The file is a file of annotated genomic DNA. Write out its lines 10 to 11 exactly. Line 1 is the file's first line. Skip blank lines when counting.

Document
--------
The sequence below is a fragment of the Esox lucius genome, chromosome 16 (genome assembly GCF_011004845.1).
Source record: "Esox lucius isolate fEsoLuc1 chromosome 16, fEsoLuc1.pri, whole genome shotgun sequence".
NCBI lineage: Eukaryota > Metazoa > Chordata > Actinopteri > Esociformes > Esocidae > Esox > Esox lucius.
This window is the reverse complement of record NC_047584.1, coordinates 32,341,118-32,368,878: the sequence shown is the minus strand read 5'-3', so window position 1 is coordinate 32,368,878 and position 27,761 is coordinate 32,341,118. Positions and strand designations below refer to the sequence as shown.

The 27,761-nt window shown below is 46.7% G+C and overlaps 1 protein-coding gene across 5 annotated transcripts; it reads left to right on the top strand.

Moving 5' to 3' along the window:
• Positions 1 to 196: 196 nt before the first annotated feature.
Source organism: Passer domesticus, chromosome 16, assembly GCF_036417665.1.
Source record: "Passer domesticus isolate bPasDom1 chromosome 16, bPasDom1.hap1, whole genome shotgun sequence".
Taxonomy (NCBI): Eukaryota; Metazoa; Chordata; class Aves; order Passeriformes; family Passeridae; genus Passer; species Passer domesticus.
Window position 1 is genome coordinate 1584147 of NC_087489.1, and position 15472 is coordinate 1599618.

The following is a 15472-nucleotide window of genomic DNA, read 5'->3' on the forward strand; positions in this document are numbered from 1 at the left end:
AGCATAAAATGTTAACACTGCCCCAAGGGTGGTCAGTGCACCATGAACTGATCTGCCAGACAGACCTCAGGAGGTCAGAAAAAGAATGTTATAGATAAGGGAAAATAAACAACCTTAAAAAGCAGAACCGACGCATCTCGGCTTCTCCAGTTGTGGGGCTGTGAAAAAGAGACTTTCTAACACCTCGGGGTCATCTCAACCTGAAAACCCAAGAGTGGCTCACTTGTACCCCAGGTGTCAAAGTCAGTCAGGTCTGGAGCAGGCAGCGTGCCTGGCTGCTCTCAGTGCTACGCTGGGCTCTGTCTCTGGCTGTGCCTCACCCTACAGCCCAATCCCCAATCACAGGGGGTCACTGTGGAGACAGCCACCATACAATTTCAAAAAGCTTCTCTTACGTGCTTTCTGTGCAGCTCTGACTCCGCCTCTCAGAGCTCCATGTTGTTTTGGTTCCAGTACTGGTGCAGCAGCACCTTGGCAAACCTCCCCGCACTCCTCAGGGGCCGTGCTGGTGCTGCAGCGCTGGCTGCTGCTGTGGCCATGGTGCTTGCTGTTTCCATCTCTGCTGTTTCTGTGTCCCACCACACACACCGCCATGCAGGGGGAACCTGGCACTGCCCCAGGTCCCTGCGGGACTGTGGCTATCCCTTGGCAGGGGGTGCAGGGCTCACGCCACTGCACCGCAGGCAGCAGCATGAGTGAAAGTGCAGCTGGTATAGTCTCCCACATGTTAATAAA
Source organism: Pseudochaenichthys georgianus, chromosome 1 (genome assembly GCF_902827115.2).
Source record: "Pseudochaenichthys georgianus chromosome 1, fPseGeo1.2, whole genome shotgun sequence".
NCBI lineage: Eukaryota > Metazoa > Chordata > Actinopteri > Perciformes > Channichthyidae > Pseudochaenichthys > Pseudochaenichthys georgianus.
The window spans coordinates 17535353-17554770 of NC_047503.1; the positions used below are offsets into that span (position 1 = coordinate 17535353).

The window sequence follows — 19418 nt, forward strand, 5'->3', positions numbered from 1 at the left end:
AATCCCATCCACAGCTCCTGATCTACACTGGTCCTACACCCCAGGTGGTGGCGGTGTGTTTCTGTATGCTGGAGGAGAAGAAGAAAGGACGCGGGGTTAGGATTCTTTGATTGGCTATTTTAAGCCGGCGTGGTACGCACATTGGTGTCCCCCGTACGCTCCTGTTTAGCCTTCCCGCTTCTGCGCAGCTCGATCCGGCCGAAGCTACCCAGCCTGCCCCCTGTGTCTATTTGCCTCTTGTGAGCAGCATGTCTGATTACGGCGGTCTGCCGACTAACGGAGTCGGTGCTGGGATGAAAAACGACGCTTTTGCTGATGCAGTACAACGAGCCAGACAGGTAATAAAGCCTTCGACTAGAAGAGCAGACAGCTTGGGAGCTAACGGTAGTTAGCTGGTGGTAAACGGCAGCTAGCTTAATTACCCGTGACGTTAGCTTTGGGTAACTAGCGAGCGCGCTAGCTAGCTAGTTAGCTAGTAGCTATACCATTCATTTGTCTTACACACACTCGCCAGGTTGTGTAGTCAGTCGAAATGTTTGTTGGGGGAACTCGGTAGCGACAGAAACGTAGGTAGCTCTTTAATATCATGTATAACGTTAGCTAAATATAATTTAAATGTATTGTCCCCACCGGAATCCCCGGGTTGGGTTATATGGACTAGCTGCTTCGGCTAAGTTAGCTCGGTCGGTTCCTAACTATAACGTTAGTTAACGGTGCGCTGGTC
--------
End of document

Taxonomy (NCBI): Eukaryota; Metazoa; Chordata; class Aves; order Passeriformes; family Passeridae; genus Passer; species Passer domesticus.
Window position 1 is genome coordinate 1584147 of NC_087489.1, and position 15472 is coordinate 1599618.